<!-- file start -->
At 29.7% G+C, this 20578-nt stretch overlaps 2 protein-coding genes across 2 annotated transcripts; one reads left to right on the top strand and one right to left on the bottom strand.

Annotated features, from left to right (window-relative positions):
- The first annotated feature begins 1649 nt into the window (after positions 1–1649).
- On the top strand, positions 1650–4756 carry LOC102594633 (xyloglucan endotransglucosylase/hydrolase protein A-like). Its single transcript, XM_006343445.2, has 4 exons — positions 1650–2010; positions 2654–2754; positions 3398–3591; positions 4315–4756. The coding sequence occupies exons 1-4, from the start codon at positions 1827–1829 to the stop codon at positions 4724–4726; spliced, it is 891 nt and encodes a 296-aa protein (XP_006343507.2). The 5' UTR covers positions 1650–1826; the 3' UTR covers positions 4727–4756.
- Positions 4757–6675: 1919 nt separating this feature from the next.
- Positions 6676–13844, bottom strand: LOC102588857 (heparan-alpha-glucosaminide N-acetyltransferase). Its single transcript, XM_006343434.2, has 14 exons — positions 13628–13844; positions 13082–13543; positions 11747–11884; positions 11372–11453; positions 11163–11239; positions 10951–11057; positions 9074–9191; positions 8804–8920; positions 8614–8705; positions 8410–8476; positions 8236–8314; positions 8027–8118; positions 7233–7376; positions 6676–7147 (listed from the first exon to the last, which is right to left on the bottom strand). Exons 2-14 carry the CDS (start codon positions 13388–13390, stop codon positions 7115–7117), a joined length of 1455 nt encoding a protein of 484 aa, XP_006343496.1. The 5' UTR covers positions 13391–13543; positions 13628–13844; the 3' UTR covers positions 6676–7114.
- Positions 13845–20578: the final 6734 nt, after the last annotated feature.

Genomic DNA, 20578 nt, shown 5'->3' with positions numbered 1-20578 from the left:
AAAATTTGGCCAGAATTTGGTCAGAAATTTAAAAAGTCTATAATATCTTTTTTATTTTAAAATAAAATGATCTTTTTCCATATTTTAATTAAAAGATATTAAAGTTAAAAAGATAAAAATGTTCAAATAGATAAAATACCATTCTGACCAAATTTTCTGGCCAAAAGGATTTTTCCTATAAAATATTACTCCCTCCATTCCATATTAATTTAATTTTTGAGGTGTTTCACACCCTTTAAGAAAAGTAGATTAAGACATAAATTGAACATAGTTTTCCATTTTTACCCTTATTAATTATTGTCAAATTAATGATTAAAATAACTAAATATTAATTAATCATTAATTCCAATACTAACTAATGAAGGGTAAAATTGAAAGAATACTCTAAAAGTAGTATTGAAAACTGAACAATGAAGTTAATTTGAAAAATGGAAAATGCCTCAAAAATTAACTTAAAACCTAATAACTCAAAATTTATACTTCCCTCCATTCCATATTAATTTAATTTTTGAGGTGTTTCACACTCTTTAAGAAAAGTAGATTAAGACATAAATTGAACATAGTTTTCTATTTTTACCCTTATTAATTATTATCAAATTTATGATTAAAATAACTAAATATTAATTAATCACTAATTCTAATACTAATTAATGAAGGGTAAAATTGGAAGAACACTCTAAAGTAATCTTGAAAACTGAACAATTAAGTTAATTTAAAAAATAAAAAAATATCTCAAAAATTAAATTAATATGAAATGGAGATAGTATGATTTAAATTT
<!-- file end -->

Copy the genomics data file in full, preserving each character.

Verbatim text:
At 29.7% G+C, this 20578-nt stretch overlaps 2 protein-coding genes across 2 annotated transcripts; one reads left to right on the top strand and one right to left on the bottom strand.

Annotated features, from left to right (window-relative positions):
- The first annotated feature begins 1649 nt into the window (after positions 1–1649).
- On the top strand, positions 1650–4756 carry LOC102594633 (xyloglucan endotransglucosylase/hydrolase protein A-like). Its single transcript, XM_006343445.2, has 4 exons — positions 1650–2010; positions 2654–2754; positions 3398–3591; positions 4315–4756. The coding sequence occupies exons 1-4, from the start codon at positions 1827–1829 to the stop codon at positions 4724–4726; spliced, it is 891 nt and encodes a 296-aa protein (XP_006343507.2). The 5' UTR covers positions 1650–1826; the 3' UTR covers positions 4727–4756.
- Positions 4757–6675: 1919 nt separating this feature from the next.
- Positions 6676–13844, bottom strand: LOC102588857 (heparan-alpha-glucosaminide N-acetyltransferase). Its single transcript, XM_006343434.2, has 14 exons — positions 13628–13844; positions 13082–13543; positions 11747–11884; positions 11372–11453; positions 11163–11239; positions 10951–11057; positions 9074–9191; positions 8804–8920; positions 8614–8705; positions 8410–8476; positions 8236–8314; positions 8027–8118; positions 7233–7376; positions 6676–7147 (listed from the first exon to the last, which is right to left on the bottom strand). Exons 2-14 carry the CDS (start codon positions 13388–13390, stop codon positions 7115–7117), a joined length of 1455 nt encoding a protein of 484 aa, XP_006343496.1. The 5' UTR covers positions 13391–13543; positions 13628–13844; the 3' UTR covers positions 6676–7114.
- Positions 13845–20578: the final 6734 nt, after the last annotated feature.

Genomic DNA, 20578 nt, shown 5'->3' with positions numbered 1-20578 from the left:
AAAATTTGGCCAGAATTTGGTCAGAAATTTAAAAAGTCTATAATATCTTTTTTATTTTAAAATAAAATGATCTTTTTCCATATTTTAATTAAAAGATATTAAAGTTAAAAAGATAAAAATGTTCAAATAGATAAAATACCATTCTGACCAAATTTTCTGGCCAAAAGGATTTTTCCTATAAAATATTACTCCCTCCATTCCATATTAATTTAATTTTTGAGGTGTTTCACACCCTTTAAGAAAAGTAGATTAAGACATAAATTGAACATAGTTTTCCATTTTTACCCTTATTAATTATTGTCAAATTAATGATTAAAATAACTAAATATTAATTAATCATTAATTCCAATACTAACTAATGAAGGGTAAAATTGAAAGAATACTCTAAAAGTAGTATTGAAAACTGAACAATGAAGTTAATTTGAAAAATGGAAAATGCCTCAAAAATTAACTTAAAACCTAATAACTCAAAATTTATACTTCCCTCCATTCCATATTAATTTAATTTTTGAGGTGTTTCACACTCTTTAAGAAAAGTAGATTAAGACATAAATTGAACATAGTTTTCTATTTTTACCCTTATTAATTATTATCAAATTTATGATTAAAATAACTAAATATTAATTAATCACTAATTCTAATACTAATTAATGAAGGGTAAAATTGGAAGAACACTCTAAAGTAATCTTGAAAACTGAACAATTAAGTTAATTTAAAAAATAAAAAAATATCTCAAAAATTAAATTAATATGAAATGGAGATAGTATGATTTAAATTT